While it may be easy at times to get bogged down in the details of scripture and to forget what these sacred texts are really about, 3 Nephi reminds readers that Christ and His coming are the “focal point” and the “supreme moment” of the entire Book of Mormon, and indeed of all human existence. Christ is humanity’s only hope of ever truly seeing, hearing, and understanding correctly. He is mankind’s only hope for healing. In the midst of the mayhem and destruction at the time of the crucifixion, Christ invited His beloved people to be converted and to allow Him to eternally heal them. 3 Nephi is a potent reminder of the power of Christ to bring sight, understanding, and healing to all the world.
Charles Swift, “‘So Great and Marvelous Things’: The Literary Portrait of Jesus as Divine Lord in 3 Nephi,” in Third Nephi: An Incomparable Scripture, ed. Andrew C. Skinner and Gaye Strathearn (Provo, UT: Neal A. Maxwell Institute, 2012), 235–260.
Jeffrey R. Holland, Christ and the New Covenant (Salt Lake City, UT: Deseret Book, 1997), 249–275.
 Jeffrey R. Holland, Christ and the New Covenant (Salt Lake City, UT: Deseret Book, 1997), 250.
 If this seems like too much weight to put on a few words of the text, remember that ancient Israelite narrative is quite spare. See Peter J. Leithart, Deep Exegesis: The Mystery of Reading Scripture (Waco, TX: Baylor University Press, 2009), 109–115; Phyllis A. Bird, Missing Persons and Mistaken Identities: Women and Gender in Ancient Israel (Minneapolis, MN: Augsburg Fortress, 1997), 198; H. G. M. Williamson, “Isaiah 62:4 and the Problem of Inner-Biblical Allusions,” Journal of Biblical Literature 119 (2000): 734–739; Yairah Amit, Hidden Polemics in Biblical Narrative, trans. Jonathan Chipman, BibInt 25 (Leiden: Brill, 2000), 42.
 See Brant Gardner, Second Witness: Analytical and Contextual Commentary on the Book of Mormon, 6 vols. (Salt Lake City, UT: Greg Kofford Books, 2007), 5:316.
 S. Brent Farley, “The Appearance of Christ to the People of Nephi (3 Nephi 11–14),” in The Book of Mormon, Part 2: Alma 30 to Moroni, Studies in Scripture, Volume 8, ed. Kent P. Jackson (Salt Lake City, UT: Deseret Book, 1987), 149.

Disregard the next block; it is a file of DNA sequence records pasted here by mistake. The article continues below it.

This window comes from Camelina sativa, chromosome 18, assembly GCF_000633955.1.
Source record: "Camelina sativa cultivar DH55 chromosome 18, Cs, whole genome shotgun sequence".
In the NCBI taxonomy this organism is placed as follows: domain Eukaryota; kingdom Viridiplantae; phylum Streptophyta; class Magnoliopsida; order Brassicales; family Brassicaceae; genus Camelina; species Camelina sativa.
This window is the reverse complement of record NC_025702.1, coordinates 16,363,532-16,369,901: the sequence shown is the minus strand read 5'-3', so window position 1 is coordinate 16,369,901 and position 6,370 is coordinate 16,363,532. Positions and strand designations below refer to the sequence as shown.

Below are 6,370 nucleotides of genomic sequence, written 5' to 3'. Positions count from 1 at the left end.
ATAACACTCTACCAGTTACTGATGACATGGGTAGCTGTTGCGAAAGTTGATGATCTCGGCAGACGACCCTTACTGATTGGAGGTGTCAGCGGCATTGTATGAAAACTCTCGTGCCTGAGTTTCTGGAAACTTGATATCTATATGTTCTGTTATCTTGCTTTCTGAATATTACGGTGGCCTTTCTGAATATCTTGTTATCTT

Book of Mormon Central “How Did The Nephites Become Weak In Such A Short Time? (Helaman 4:25),” KnoWhy 175 (August 29, 2016).
 For more on repeated themes and images as they run through the Book of Mormon, see Ronald D. Anderson, “Leitworter in Helaman and 3 Nephi,” in The Book of Mormon: Helaman through 3 Nephi 8, According to Thy Word, eds. Monte S. Nyman and Charles D. Tate, Jr. (Provo, UT: Religious Studies Center, Brigham Young University, 1992), 241–249.
 Joseph Fielding McConkie and Robert L. Millet, Doctrinal Commentary on the Book of Mormon, 4 vols. (Salt Lake City, UT: Bookcraft, 1987–1992), 4:52–53.
 B. H. Roberts, “The Fifth Gospel,” in Defense of the Faith and the Saints, 2 vols. (Salt Lake City: Deseret News, 1907–12), cited in Gaye Strathearn, “Nephi, third book of,” in Book of Mormon Reference Companion, ed. Dennis L. Largey (Salt Lake City: Deseret Book, 2003), 597–601; N. Eldon Tanner, “Christ in America,” Ensign, May 1975, 34; Richard Neitzel Holzapfel, “One by One: The Fifth Gospel’s Model of Service,” in A Book of Mormon Treasury: Gospel Insights from General Authorities and Religious Educators (Salt Lake City: Deseret Book, 2003), 379.
 Ed J. Pinegar and Richard J. Allen, Commentaries and Insights on the Book of Mormon: Alma 30–Moroni (American Fork, UT: Covenant Communications, 2003), 433.
 See Strathearn, “Nephi, third book of,” 597.
 See Strathearn, “Nephi, third book of,” 597.
 Joseph Fielding McConkie, Robert L. Millet, and Brent L. Top, Doctrinal Commentary on the Book of Mormon, 4 vols. (Salt Lake City, UT: Bookcraft, 1987–1992), 4:1.
 Monte Nyman, Book of Mormon Commentary, 6 vols. (Orem, UT: Granite, 2003), 5:2–3.
 Holland, Christ and the New Covenant, 250. For an exquisite media portrayal of the transcendent words and experiences embodied in 3 Nephi, see Mark Mabry, Another Testament of Christ: Reflections of Christ (Salt Lake City: Deseret Book, 2009), and its companion DVD with the same title, which was filmed in Honduras and produced by Cameron Trejo.
 John W. Welch, “3 Nephi as the Holy of Holies of the Book of Mormon,” in Andrew C. Skinner and Gaye Strathearn eds., Third Nephi: An Incomparable Scripture (Provo: Maxwell Institute and Deseret Book, 2012), 31–32.